11. Medicinal Chemistry and Enzyme Kinetics

    E-print Network

    Truhlar, Donald G

    of bioavailability and ADMETox in drug design See a separate research highlight on solvation for further medicinalMedicinal Chemistry and Enzyme Kinetics Elizabeth Amin and C. R. Wagner, Medicinal Chemistry Jiali and parameters for MM, QM/MM work Prof. Elizabeth A. Amin, Department of Medicinal Chemistry, College of Pharmacy

  12. Application of Genetic Algorithms and Thermogravimetry to Determine the Kinetics of Polyurethane Foam in Smoldering Combustion 

    E-print Network

    Rein, Guillermo; Lautenberger, Chris; Fernandez-Pello, Carlos; Torero, Jose L; Urban, David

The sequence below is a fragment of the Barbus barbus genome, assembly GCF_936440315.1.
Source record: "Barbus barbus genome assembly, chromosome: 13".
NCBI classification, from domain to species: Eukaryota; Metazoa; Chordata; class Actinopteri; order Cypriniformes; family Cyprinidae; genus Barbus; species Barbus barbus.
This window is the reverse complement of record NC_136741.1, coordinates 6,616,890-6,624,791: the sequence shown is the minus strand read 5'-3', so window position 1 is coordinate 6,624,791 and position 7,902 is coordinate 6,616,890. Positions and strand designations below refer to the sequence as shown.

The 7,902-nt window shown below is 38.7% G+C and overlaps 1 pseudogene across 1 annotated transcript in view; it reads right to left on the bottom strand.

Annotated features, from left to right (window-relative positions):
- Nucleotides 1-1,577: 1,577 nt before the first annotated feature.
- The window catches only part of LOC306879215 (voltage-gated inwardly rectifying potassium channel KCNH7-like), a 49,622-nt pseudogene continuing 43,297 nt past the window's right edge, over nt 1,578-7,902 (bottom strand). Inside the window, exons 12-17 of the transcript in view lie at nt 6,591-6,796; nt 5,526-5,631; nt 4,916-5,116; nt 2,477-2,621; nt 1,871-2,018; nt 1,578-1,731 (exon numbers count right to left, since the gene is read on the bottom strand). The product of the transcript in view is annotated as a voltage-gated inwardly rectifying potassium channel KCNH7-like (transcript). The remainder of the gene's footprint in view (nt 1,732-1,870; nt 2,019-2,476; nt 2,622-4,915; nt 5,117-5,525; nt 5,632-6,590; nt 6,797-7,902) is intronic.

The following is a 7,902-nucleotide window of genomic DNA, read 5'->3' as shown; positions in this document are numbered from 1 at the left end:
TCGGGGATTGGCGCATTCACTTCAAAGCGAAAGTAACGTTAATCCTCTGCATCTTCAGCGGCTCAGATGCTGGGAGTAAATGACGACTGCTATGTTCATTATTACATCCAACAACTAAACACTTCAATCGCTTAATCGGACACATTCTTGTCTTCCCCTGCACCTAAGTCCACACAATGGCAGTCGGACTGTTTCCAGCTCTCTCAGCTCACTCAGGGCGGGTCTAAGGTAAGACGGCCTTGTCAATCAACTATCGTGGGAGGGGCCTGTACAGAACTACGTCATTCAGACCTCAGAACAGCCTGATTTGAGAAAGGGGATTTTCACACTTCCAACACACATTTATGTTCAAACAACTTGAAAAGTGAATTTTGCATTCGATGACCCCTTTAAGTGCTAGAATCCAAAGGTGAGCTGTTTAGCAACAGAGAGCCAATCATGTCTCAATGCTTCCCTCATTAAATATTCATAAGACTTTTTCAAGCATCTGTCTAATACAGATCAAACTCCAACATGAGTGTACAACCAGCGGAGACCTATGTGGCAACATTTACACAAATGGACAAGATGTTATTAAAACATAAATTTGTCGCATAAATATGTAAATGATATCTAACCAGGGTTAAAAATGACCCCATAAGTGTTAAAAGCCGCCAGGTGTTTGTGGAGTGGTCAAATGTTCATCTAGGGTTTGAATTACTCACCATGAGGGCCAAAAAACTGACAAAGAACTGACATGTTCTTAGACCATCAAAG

In this work, the kinetic parameters governing the thermal and oxidative degradation of flexible polyurethane foam are determined using thermogravimetric data and a genetic algorithm. These kinetic parameters are needed ...

  13. Reinvestigation of the elementary chemical kinetics of the reaction C2H5(•) + HBr (HI) ? C2H6 + Br(•) (I(•)) in the range 293-623 K and its implication on the thermochemical parameters of C2H5(•) free radical.

    PubMed

    Leplat, N; Wokaun, A; Rossi, M J

    2013-11-14